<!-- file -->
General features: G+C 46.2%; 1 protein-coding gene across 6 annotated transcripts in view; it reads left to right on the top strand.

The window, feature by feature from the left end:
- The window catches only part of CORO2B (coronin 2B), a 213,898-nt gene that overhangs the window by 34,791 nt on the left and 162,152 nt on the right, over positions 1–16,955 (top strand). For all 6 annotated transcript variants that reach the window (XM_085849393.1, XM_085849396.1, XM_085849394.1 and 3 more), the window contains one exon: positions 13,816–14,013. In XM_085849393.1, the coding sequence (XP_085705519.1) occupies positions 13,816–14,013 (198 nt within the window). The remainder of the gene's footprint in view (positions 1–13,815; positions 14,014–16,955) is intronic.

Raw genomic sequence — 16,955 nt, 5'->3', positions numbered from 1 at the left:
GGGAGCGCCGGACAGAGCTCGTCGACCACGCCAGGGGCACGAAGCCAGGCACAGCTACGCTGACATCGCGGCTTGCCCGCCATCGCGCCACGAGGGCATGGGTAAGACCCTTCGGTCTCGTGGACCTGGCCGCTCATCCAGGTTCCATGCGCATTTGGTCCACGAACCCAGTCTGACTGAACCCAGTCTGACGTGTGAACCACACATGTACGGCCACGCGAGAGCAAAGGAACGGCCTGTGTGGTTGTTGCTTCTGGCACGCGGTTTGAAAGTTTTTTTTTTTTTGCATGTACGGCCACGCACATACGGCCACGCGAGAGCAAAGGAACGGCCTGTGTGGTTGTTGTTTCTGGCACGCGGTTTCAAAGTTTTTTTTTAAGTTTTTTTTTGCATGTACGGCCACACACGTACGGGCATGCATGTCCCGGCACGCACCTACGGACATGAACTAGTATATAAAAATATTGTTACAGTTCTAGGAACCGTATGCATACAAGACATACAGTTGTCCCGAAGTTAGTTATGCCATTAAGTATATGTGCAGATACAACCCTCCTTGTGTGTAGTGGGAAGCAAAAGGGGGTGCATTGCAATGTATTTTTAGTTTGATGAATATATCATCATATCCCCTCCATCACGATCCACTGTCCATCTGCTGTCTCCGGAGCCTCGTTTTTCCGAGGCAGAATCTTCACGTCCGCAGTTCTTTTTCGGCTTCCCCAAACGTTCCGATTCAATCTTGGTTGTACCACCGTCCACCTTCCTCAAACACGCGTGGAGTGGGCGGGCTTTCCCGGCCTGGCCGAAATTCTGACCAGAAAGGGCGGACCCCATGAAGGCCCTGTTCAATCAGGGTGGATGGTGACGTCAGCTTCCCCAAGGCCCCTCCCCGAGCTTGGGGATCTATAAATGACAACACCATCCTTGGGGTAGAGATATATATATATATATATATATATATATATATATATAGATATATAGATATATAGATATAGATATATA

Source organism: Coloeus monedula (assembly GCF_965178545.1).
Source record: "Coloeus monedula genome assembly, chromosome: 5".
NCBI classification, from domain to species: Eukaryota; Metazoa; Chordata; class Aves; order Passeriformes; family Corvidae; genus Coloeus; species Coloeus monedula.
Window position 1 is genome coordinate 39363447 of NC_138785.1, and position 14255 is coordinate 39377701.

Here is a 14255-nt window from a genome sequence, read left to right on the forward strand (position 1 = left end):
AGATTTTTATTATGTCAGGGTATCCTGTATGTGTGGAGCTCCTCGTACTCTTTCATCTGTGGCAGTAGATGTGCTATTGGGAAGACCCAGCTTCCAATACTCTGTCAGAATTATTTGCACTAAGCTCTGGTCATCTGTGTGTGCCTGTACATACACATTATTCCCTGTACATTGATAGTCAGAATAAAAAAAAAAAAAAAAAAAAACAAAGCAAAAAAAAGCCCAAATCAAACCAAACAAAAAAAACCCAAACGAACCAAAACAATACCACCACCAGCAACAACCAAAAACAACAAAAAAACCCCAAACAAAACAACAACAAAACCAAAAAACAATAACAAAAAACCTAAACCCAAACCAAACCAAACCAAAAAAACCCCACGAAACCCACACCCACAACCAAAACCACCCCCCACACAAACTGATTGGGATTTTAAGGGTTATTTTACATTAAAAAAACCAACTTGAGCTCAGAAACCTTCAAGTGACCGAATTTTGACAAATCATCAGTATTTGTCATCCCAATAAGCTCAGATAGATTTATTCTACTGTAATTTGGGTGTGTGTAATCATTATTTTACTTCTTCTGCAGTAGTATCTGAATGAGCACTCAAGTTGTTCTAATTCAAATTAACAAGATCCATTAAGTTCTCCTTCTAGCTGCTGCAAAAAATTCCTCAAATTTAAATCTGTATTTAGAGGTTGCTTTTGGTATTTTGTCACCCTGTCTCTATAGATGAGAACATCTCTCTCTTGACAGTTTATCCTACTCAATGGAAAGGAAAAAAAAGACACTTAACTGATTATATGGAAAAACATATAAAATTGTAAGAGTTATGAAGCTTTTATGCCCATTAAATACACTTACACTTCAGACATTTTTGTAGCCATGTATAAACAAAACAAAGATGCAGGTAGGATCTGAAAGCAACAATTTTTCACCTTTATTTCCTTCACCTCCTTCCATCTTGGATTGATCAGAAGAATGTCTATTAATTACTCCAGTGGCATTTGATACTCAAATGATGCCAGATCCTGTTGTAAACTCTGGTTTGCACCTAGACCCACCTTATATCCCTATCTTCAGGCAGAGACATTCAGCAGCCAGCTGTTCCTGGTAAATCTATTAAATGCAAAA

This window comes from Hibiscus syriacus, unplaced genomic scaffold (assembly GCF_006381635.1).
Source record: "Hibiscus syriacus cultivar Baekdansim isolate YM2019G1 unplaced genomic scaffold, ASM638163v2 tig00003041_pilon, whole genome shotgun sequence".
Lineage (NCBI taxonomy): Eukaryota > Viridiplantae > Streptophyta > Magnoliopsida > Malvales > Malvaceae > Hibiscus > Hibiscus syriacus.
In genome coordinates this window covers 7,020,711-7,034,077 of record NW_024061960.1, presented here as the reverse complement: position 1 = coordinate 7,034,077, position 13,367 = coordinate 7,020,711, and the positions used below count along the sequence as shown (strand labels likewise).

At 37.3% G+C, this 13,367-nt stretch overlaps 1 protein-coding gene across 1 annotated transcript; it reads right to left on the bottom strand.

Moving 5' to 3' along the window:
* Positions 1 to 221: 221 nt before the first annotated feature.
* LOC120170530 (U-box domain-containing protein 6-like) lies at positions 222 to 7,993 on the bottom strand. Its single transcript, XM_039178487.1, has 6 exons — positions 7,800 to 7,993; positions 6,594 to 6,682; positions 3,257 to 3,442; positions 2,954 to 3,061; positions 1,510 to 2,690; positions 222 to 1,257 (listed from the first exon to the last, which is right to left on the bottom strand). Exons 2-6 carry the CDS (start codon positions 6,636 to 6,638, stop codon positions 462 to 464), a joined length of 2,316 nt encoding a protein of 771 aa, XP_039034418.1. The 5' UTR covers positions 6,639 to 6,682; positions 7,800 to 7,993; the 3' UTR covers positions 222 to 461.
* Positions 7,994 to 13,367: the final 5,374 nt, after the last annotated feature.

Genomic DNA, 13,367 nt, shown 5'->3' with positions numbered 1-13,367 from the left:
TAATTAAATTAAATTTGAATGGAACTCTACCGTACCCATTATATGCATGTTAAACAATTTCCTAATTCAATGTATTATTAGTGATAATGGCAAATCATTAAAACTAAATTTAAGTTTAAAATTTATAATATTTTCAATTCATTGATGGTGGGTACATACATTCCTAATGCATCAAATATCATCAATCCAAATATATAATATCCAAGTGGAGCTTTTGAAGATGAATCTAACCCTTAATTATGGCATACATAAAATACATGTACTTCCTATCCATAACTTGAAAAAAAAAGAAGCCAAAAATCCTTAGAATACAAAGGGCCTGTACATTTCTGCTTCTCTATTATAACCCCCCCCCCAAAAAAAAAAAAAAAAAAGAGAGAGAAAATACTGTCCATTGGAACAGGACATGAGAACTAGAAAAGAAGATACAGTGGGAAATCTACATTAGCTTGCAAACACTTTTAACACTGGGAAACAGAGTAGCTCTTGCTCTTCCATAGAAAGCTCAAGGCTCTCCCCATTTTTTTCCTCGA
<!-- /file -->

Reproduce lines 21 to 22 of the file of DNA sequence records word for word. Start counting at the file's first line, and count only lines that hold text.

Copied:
Genomic DNA, 13,367 nt, shown 5'->3' with positions numbered 1-13,367 from the left:
TAATTAAATTAAATTTGAATGGAACTCTACCGTACCCATTATATGCATGTTAAACAATTTCCTAATTCAATGTATTATTAGTGATAATGGCAAATCATTAAAACTAAATTTAAGTTTAAAATTTATAATATTTTCAATTCATTGATGGTGGGTACATACATTCCTAATGCATCAAATATCATCAATCCAAATATATAATATCCAAGTGGAGCTTTTGAAGATGAATCTAACCCTTAATTATGGCATACATAAAATACATGTACTTCCTATCCATAACTTGAAAAAAAAAGAAGCCAAAAATCCTTAGAATACAAAGGGCCTGTACATTTCTGCTTCTCTATTATAACCCCCCCCCCAAAAAAAAAAAAAAAAAAGAGAGAGAAAATACTGTCCATTGGAACAGGACATGAGAACTAGAAAAGAAGATACAGTGGGAAATCTACATTAGCTTGCAAACACTTTTAACACTGGGAAACAGAGTAGCTCTTGCTCTTCCATAGAAAGCTCAAGGCTCTCCCCATTTTTTTCCTCGA